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Melbourne Parish Church: St Michael with St Mary, Melbourne

(20 reviews on the web)
Church
Melbourne Parish Church: St Michael with St Mary is located in Melbourne. With our custom trip planner, Melbourne attractions like Melbourne Parish Church: St Michael with St Mary can be center stage of your vacation plans, and you can find out about other attractions like it, unlike it, near it, and miles away.
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Reviews
TripAdvisor
  • Melbourne parish church is a fine example of Norman architecture in a quaint little village in Derbyshire. The church has information boards dotted around the site pointing out important areas and obj...  more »
  • Definitely worth a visit. Beautiful example of English Heritage at it's best. There has been some restoration which has exposed the original Medieval art work and was incredibly peaceful and calming i...  more »
  • One of the finest examples of Norman architecture that you will find anywhere. Very easy to get to in the attractive village of Melbourne, also the nearby Hall is a good place to visit, beside the lov...  more »
Google
  • By any measure, this is a very impressive parish church. Started in 1120 and still having most of its original Norman stonework, it is one of the finest Norman parish churches in the country. It was partly renovated in the 1630s and again, fairly sensitively, in 1859-1862 by George Gilbert Scott although at that time an opportunity to preserve medieval wall paintings was missed, with one exception, which you can see in the pictures. Competition from several nonconformist chapels in the village in Victorian times ensured that there was only enough cash for Gilbert Scott to do the essential renovation tasks, thereby perhaps saving the church from over-zealous interference with its Norman character. Traces of the original three apses can be seen at the east end, inside and outside, and adorning the massive pillars which support the tower at the crossing are some amusing carvings, see the pictures attached. The nave has circular piers four feet in diameter topped with many-scalloped capitals and the arches are heavily decorated with zig-zag patterns. Above is a clerestory with properly Norman windows on the north side but pointed-arch windows on the south side said to date from 1220. The later date may have been due to the church not being finished until then by when fashions had changed or perhaps because of a fire which made necessary the rebuilding of the south side. According to Pevsner the wall passage around the clerestory, familiar from cathedrals and large collegiate churches, is unique amongst parish churches. Again according to Pevsner, the west front's two tower fa├žade is unique amongst parish churches. Gilbert Scott added steeply pitched slate roofs, known locally as the "pepper pots", to the western towers making the church even more distinctive but they were removed, not without some opposition, in 1955. Unfortunately, an attractive tithe barn stands only a few yards away from the west front, making it difficult to appreciate fully its unique, although unfinished, nature. With its many round arches, windows and doors this church is quintessentially Norman with a Romanesque plan and is rightfully grade one listed. It is a valuable part of this lovely English village and stands next to Melbourne Hall by 'The Pool', all conspiring to create a delightful corner of England.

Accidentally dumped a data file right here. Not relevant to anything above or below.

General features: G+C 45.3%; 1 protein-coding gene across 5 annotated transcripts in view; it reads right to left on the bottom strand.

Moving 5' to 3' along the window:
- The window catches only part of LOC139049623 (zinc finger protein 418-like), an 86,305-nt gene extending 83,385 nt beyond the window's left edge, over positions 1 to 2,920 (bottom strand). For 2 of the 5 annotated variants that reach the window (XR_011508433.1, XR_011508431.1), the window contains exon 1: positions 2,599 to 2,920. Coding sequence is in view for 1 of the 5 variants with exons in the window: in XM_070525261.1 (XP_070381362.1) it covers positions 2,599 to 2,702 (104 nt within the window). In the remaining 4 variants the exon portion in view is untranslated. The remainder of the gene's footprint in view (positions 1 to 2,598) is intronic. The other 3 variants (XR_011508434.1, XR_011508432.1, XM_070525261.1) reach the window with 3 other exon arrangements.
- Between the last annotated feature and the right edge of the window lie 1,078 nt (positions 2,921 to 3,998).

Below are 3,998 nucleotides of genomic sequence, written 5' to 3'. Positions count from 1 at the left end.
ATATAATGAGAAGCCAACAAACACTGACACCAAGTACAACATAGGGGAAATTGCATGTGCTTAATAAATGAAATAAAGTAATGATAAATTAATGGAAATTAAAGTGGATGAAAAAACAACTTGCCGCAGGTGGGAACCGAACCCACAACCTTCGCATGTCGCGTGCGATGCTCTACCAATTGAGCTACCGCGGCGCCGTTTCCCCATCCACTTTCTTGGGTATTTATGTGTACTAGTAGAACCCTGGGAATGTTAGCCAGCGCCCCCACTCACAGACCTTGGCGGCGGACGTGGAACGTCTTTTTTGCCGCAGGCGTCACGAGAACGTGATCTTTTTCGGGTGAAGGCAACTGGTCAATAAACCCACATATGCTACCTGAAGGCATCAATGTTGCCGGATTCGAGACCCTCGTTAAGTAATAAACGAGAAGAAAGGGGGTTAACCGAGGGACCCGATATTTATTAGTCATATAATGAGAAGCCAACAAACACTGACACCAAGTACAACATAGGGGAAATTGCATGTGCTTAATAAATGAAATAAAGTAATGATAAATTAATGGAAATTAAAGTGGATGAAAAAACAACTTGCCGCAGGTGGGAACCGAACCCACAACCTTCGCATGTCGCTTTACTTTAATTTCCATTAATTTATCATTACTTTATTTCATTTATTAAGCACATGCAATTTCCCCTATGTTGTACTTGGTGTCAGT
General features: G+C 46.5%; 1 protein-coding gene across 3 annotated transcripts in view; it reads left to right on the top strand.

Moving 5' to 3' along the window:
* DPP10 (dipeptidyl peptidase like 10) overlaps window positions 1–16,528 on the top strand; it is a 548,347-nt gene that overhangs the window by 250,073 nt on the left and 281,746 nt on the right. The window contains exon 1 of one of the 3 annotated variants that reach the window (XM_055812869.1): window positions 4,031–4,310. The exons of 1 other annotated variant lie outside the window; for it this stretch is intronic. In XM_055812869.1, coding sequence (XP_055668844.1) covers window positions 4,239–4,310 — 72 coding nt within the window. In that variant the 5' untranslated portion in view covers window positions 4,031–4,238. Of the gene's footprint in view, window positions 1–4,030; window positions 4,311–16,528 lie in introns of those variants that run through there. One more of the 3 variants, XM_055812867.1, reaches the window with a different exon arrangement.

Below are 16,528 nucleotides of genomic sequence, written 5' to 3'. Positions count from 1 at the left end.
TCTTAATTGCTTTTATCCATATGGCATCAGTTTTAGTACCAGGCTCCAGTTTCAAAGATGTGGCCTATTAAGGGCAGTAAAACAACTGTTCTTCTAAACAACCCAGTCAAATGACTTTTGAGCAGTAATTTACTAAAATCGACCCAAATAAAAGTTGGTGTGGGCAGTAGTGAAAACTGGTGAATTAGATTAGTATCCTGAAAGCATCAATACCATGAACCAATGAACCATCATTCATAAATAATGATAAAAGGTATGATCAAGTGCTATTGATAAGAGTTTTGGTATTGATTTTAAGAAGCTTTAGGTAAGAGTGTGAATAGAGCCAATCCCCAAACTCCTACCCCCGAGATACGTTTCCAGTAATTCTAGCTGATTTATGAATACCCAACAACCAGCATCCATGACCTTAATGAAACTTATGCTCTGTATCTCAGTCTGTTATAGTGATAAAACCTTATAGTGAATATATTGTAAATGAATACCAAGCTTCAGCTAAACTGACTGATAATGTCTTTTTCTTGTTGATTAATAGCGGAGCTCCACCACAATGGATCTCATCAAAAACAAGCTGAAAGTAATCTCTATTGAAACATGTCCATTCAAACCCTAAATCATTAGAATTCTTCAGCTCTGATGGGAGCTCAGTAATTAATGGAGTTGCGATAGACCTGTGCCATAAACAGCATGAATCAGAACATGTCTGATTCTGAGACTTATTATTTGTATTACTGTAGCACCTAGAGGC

• Nice place to visit.
  • Built in the 12th century, it is one of the finest Norman parish churches in the country, with its massive Romanesque arches and carved capitals. It's close to┬áMelbourne Pool, home to wild fowl, ducks, geese and heron. The tower houes 12 bells, and their monthly band came second in the 2012 National 12 bell ringing contest, against Cathedral and City bell ringers country wide.